Home History Townships & Maps Birth, Marriage & Death Biographies Census Military Churches Schools

Carl John Cassel

Photo page.pdf">Page 361

Carl John (Charles John, or C. J.) Cassel was born in Kisa Parish, Ostergotland, Sweden, December 26, 1821. His mother died in childbed when he was nine years old, and his sister shortly after. His father, Peter Carlson Cassel, subsequently remarried. Peter Cassel was a miller and millwright, and C J. learned that trade when he was about 13. When C J. was about 18, his father invented and began to build threshing machines. C. J. also learned this trade, which he followed until the family came to America.

In the Spring of 1845, after obtaining permission to leave Sweden, and after selling most of his property and leaving the remainder in the care of his brother, John, Peter Cassel set out for America with his wife, Catherine, sons C. J., Anders, and Gustav, daughters Matilda and Catherine, his sister and her husband, and two other families, making up a party of twenty some people. They first went from Kisa Parish by horse and wagon to Berg, and then by Gota Canal to Goteborg (Gothenburg). Their sailing vessel, the Superb, took exactly eight weeks to reach New York City harbor.

That summer, a Methodist evangelist, Olaf Gustav Hedstrom, had established a mission for Scandinavian sailors, and as it turned out, immigrants, in an old hulk he named "Bethel Ship." There, the new arrivals met Captain Per (Peter) Dahlberg, who advised them to go to Iowa, where the good land was just becoming available, rather than to their original destination of Pine Lake, Wisconsin; and he offered to guide them. They accepted, going first by boat to New Jersey, and then by rail to Philadelphia, although the rail car was also the boat. C. J.'s brother, Andrew, describes it in the 1904 Korsbaneret:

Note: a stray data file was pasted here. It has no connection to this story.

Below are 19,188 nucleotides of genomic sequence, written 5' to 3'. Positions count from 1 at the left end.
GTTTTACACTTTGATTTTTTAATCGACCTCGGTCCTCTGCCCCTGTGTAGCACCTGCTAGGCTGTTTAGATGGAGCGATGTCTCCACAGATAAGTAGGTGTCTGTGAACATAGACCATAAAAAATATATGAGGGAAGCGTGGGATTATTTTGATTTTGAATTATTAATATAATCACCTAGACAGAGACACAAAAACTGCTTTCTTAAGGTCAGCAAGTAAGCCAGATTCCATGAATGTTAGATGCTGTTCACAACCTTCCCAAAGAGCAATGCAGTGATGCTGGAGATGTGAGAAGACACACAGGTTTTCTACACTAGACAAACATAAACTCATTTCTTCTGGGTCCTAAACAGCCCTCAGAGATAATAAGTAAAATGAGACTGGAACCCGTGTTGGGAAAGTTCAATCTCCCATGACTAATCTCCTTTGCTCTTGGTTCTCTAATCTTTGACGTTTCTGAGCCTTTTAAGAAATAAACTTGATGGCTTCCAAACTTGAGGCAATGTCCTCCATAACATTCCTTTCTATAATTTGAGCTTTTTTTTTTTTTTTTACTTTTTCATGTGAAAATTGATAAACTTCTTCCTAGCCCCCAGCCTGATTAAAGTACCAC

"Four railway wagons (without chassis, wheels, axles, etc.) were combined in such a way that they constituted sort of a boat. Through canals this 'wagon-boat' was pulled by a horse . . . At the arrival at the railroad, the chasis were transported . . . on rails down to the canal and went underneath. Over the Allegheny Mountains, these 'boat-wagons' were pulled by means of machinery located 'on top of the mountain'. They 'pulled us up and dropped us over all the heights.'"